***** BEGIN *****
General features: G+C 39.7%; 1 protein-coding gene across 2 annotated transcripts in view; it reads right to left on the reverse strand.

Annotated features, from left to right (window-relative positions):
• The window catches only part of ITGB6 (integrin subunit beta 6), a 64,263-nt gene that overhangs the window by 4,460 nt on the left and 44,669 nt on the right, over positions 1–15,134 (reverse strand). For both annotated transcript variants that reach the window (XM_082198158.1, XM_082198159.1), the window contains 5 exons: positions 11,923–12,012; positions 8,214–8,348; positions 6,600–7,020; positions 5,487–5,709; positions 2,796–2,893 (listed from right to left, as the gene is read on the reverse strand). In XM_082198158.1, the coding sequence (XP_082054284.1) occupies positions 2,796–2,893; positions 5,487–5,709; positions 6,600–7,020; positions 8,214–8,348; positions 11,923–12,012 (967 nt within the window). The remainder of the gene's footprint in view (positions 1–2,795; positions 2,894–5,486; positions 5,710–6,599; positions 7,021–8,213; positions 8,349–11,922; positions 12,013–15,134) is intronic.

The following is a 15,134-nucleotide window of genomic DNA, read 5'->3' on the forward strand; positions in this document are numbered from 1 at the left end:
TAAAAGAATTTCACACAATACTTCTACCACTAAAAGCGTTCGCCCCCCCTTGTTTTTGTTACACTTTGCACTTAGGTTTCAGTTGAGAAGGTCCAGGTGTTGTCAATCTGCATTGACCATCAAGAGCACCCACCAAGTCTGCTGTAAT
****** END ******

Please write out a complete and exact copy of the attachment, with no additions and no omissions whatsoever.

General features: G+C 39.7%; 1 protein-coding gene across 2 annotated transcripts in view; it reads right to left on the reverse strand.

Annotated features, from left to right (window-relative positions):
• The window catches only part of ITGB6 (integrin subunit beta 6), a 64,263-nt gene that overhangs the window by 4,460 nt on the left and 44,669 nt on the right, over positions 1–15,134 (reverse strand). For both annotated transcript variants that reach the window (XM_082198158.1, XM_082198159.1), the window contains 5 exons: positions 11,923–12,012; positions 8,214–8,348; positions 6,600–7,020; positions 5,487–5,709; positions 2,796–2,893 (listed from right to left, as the gene is read on the reverse strand). In XM_082198158.1, the coding sequence (XP_082054284.1) occupies positions 2,796–2,893; positions 5,487–5,709; positions 6,600–7,020; positions 8,214–8,348; positions 11,923–12,012 (967 nt within the window). The remainder of the gene's footprint in view (positions 1–2,795; positions 2,894–5,486; positions 5,710–6,599; positions 7,021–8,213; positions 8,349–11,922; positions 12,013–15,134) is intronic.

The following is a 15,134-nucleotide window of genomic DNA, read 5'->3' on the forward strand; positions in this document are numbered from 1 at the left end:
TAAAAGAATTTCACACAATACTTCTACCACTAAAAGCGTTCGCCCCCCCTTGTTTTTGTTACACTTTGCACTTAGGTTTCAGTTGAGAAGGTCCAGGTGTTGTCAATCTGCATTGACCATCAAGAGCACCCACCAAGTCTGCTGTAAT